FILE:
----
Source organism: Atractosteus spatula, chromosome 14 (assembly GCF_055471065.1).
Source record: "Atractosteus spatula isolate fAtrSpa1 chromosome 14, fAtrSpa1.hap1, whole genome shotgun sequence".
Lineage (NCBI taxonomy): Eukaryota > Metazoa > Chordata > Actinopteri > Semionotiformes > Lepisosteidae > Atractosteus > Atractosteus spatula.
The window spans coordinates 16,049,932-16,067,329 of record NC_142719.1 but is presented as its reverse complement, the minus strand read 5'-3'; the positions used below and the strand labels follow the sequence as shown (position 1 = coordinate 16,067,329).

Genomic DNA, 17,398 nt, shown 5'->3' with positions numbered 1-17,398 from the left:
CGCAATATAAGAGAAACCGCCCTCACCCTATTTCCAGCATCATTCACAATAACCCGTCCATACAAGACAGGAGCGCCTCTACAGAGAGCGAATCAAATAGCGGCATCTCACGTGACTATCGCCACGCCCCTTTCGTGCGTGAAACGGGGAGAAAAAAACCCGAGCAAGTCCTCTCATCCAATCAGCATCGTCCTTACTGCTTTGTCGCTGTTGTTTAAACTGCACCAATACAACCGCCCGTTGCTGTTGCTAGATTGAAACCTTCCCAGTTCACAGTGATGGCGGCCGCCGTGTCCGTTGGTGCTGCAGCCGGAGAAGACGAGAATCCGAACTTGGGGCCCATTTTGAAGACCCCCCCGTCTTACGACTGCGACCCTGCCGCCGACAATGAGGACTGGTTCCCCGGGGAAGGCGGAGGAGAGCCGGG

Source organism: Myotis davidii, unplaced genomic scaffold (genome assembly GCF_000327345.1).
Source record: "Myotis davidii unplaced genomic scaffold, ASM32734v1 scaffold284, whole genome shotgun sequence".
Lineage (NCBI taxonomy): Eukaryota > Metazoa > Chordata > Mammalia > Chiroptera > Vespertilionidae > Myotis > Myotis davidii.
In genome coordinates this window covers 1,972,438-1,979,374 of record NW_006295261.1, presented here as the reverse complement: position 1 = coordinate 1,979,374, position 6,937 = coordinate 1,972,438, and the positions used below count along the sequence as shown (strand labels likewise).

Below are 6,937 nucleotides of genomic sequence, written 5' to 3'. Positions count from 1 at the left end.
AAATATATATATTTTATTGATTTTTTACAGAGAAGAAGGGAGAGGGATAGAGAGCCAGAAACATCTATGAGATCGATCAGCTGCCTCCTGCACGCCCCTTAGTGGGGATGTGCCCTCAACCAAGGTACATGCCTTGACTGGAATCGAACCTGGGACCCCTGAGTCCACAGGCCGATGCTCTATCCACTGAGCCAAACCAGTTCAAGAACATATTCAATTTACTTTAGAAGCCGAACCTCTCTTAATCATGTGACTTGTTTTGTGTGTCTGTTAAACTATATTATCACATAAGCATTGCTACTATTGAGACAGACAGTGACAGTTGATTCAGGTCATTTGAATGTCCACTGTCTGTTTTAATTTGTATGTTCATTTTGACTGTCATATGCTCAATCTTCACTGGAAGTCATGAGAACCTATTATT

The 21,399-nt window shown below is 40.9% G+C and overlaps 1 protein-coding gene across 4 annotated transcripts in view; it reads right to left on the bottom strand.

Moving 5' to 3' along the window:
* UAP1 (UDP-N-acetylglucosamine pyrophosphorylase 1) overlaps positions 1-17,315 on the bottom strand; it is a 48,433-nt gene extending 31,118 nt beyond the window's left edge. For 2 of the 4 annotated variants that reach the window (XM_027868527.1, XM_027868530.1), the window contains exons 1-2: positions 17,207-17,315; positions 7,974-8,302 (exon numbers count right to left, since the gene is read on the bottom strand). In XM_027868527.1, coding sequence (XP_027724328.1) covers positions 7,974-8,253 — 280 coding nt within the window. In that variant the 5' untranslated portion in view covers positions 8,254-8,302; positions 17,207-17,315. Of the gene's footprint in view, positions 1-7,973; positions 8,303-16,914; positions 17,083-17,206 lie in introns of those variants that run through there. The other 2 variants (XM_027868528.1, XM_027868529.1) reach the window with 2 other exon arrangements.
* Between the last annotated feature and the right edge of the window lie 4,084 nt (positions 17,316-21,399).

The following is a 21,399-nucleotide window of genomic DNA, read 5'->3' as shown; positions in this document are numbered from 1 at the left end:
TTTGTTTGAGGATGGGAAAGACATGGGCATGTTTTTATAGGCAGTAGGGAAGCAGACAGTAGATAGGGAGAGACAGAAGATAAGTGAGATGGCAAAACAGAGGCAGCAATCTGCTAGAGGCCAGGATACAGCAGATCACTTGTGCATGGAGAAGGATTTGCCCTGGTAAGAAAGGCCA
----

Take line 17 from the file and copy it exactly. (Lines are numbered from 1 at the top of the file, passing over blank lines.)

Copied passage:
The following is a 21,399-nucleotide window of genomic DNA, read 5'->3' as shown; positions in this document are numbered from 1 at the left end: